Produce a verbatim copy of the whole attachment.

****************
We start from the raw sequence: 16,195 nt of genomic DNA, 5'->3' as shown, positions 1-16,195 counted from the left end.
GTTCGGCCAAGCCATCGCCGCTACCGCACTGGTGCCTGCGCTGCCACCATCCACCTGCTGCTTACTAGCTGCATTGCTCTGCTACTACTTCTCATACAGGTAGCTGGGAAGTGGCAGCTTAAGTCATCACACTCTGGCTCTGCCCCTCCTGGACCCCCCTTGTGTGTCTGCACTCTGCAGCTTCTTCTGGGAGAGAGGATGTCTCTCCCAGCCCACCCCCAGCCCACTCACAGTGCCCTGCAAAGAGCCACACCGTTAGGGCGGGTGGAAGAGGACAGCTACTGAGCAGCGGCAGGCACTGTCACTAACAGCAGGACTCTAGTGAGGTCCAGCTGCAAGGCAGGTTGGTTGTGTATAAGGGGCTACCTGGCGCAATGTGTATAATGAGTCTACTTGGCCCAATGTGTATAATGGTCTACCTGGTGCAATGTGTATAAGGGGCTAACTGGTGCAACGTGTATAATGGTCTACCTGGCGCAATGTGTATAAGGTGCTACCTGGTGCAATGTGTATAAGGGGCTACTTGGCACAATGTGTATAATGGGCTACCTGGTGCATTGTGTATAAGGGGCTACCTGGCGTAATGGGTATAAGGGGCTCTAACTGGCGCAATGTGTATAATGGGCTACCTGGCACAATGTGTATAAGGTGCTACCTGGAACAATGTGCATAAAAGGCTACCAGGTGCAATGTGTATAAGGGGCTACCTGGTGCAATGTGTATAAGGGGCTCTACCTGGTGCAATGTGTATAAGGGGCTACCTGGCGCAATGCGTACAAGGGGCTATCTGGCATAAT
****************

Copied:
We start from the raw sequence: 16,195 nt of genomic DNA, 5'->3' as shown, positions 1-16,195 counted from the left end.
GTTCGGCCAAGCCATCGCCGCTACCGCACTGGTGCCTGCGCTGCCACCATCCACCTGCTGCTTACTAGCTGCATTGCTCTGCTACTACTTCTCATACAGGTAGCTGGGAAGTGGCAGCTTAAGTCATCACACTCTGGCTCTGCCCCTCCTGGACCCCCCTTGTGTGTCTGCACTCTGCAGCTTCTTCTGGGAGAGAGGATGTCTCTCCCAGCCCACCCCCAGCCCACTCACAGTGCCCTGCAAAGAGCCACACCGTTAGGGCGGGTGGAAGAGGACAGCTACTGAGCAGCGGCAGGCACTGTCACTAACAGCAGGACTCTAGTGAGGTCCAGCTGCAAGGCAGGTTGGTTGTGTATAAGGGGCTACCTGGCGCAATGTGTATAATGAGTCTACTTGGCCCAATGTGTATAATGGTCTACCTGGTGCAATGTGTATAAGGGGCTAACTGGTGCAACGTGTATAATGGTCTACCTGGCGCAATGTGTATAAGGTGCTACCTGGTGCAATGTGTATAAGGGGCTACTTGGCACAATGTGTATAATGGGCTACCTGGTGCATTGTGTATAAGGGGCTACCTGGCGTAATGGGTATAAGGGGCTCTAACTGGCGCAATGTGTATAATGGGCTACCTGGCACAATGTGTATAAGGTGCTACCTGGAACAATGTGCATAAAAGGCTACCAGGTGCAATGTGTATAAGGGGCTACCTGGTGCAATGTGTATAAGGGGCTCTACCTGGTGCAATGTGTATAAGGGGCTACCTGGCGCAATGCGTACAAGGGGCTATCTGGCATAAT